I'm choosing not to share the schematic just yet, since I'm unsure at the moment whether or not I will try to sell these boards. See you in the next log!
Been a good while since this project had an update. I was waiting around for my paycheck before I ordered a few of these prototype boards. They're finally here, and they look great! Had to ditch the castellated holes on this run of prototypes since it hiked the price a good deal.
(soldering this together was a larger task than originally expected)
These boards seem to function pretty well under all the tests they've been run though. Currently they produce a clean 5.3V on the output whenever the battery voltage is between 3V and 4.2V. The external circuit supplied by the boost converter has its ground disconnected in the event that the voltage falls outside of that range. On all major points these boards function properly, however there was one minor issue with this board. Mistakenly the MCP73811T was used in this project which does not have programmable current, driving the PROG pin to USB-VIN sets the charge current to 450mA. A simple fix:
Connect PROG to USB-VIN to set charge current to 450mA
This is just a bodge, really this entire issue could be fixed by simply switching out the MCP73811T with the MCP738112T which has the programmable current or fixing the schematic to reflect this change.
I'm also not entirely sure about the polyfuse in this circuit either. It does prevent any serious over-current damage to the rest of the circuit, but there's a lot of room for improvement. If I go ahead with a redesign I'll definitely be looking for something to replace it.
That's where the project stands at the moment, still have some work to do with it. Luckily the first prototype works fairly well.
I spent quite awhile looking through components to try to find something that fit for this project. Price was something of a concern, but there's only so much I could do since I'm only looking to make maybe 10 of these boards at max. Lets get into it, here's the full schematic:
All things considered this is fairly simple but lets talk about the elephant in the room here, the multiple connectors on each side of the schematic. Since this is being designed for perfboard the final PCB will have castellated edges, in combination with the all SMD part selection the final board should sit as low as possible for convenience. All components here are use hand-solderable packages (so basically anything with pins jutting out to the side where they can be reached by an iron).
For charging this design uses the MCP73811T which is basically the cheapest lithium ion charger available on digikey in a usable package. It only charges at 500mA in this configuration but that should be good enough for most cases. Just in case it isn't the 2K resistor coming off the PROG pin can be swapped with another value to change the maximum current, according to the datasheet:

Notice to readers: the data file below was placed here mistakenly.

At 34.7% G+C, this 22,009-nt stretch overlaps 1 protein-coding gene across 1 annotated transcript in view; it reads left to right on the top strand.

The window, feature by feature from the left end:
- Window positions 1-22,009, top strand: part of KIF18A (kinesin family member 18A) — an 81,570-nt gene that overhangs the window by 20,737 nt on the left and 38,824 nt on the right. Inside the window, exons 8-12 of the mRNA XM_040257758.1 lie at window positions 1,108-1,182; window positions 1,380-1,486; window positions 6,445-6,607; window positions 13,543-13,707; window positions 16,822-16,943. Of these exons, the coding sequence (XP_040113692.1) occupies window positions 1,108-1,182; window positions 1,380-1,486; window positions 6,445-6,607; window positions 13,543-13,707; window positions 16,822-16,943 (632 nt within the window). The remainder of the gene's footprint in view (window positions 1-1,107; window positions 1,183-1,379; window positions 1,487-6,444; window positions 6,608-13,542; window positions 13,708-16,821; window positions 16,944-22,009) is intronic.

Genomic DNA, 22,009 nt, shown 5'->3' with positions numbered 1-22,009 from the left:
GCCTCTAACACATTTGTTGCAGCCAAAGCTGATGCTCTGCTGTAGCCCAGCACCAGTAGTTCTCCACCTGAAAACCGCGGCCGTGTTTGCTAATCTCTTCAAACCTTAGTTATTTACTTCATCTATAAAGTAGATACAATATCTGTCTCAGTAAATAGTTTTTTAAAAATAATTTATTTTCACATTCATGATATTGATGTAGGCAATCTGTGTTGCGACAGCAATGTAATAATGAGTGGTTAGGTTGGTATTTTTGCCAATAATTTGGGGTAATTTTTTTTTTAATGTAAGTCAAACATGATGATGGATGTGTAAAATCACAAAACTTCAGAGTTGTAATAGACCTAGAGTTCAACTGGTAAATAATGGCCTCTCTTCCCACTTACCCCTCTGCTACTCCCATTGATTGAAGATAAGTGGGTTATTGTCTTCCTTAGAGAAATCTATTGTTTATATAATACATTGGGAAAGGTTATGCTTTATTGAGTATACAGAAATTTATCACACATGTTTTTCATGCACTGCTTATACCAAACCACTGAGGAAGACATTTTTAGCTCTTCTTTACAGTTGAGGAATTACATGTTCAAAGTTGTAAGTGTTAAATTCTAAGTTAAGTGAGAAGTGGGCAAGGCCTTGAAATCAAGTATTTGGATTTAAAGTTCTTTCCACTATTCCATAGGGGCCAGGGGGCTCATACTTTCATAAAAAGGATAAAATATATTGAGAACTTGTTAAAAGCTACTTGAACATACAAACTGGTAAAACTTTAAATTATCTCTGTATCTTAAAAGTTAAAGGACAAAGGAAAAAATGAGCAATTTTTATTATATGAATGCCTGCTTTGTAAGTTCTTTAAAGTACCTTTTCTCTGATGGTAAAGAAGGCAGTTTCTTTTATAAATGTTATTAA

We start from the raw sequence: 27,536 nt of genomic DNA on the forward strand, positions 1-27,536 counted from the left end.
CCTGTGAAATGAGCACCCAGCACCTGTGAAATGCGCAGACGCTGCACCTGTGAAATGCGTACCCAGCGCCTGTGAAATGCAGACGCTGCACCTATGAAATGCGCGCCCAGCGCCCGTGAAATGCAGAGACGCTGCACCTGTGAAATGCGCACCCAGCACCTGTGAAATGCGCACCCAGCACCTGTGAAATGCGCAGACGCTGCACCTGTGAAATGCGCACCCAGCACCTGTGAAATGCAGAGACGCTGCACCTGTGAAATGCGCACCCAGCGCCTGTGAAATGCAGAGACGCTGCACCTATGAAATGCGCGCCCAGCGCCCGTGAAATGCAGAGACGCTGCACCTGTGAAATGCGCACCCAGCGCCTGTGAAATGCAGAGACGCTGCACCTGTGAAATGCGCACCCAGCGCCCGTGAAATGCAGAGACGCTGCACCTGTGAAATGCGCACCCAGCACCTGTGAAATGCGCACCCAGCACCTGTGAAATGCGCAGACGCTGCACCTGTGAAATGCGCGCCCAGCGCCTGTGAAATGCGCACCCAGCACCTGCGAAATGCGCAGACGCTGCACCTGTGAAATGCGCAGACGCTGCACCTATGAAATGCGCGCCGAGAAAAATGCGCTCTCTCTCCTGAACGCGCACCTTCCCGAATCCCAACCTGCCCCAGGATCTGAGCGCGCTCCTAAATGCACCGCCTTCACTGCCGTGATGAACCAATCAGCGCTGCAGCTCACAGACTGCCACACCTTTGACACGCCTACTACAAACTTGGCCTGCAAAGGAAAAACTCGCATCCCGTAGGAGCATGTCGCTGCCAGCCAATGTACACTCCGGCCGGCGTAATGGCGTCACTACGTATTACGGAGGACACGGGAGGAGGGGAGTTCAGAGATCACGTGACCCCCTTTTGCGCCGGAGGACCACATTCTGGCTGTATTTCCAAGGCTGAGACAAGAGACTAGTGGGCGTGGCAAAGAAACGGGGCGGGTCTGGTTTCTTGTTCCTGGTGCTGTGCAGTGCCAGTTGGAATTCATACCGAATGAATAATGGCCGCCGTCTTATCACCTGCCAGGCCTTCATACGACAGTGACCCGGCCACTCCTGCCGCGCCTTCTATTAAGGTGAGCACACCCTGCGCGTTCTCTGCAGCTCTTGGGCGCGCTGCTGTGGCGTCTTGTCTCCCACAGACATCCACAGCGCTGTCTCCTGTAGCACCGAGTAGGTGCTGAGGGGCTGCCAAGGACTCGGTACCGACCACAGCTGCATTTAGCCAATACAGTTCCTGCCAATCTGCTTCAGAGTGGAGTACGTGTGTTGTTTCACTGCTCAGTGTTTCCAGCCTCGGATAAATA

this gives the final board some flexibility, since it might be used with smaller 150mAh batteries if its just doing small things.
Next the under/over voltage protection, I really wish I could have rolled this all into a single IC but everything available that handles charging and protection is available in QFN or some form of BGA making it fairly difficult to assemble. For the the battery monitoring the MAX9065 window comparator keeps an eye on the volrage. In the event that the battery voltage passes below 3.0V or above 4.2V the comparator will pull its output low which will cause the boost converter to shut down and disable the output N-Channel MOSFET. If the comparator trips, the external circuit should be completely disconnected from the battery and prevent any further discharge. In that event the entire circuit which is connected to the battery should consume only about 600μA which will avoid any damage to the battery.
Over current protection is handled by a simple polyfuse. The polyfuse chosen here is rated for 1.5A continuous and will trip at around 3 amps (chosen since that's the maximum rating for the inductor). Additionally in the event that the polyfuse trips the voltage being sensed by the MAX9065 will go below 1 volt and thus disable the outputs and boost converter. It would be nice to have something a little more versatile that can work with any size battery for detecting a fault this should prevent any serious damage.
Finally the boost functionality, this design utilizes the MCP1650 which is a simple 750kHz boost controller, paired with a 4A MOSFET. The MCP1650 was chosen since it can start up at voltages as low as 2V making it ideal for battery applications. Here the boost circuit simply ups the voltage to 5V from whatever voltage the battery is at. This board should be able to sustain 5V @ 1 Amp over the time that the battery is charged with some additional peaks.
The next step in this project is to build up a physical prototype, but I think I'll get a jump on the PCB while I'm waiting for the components to arrive. See you in the next log!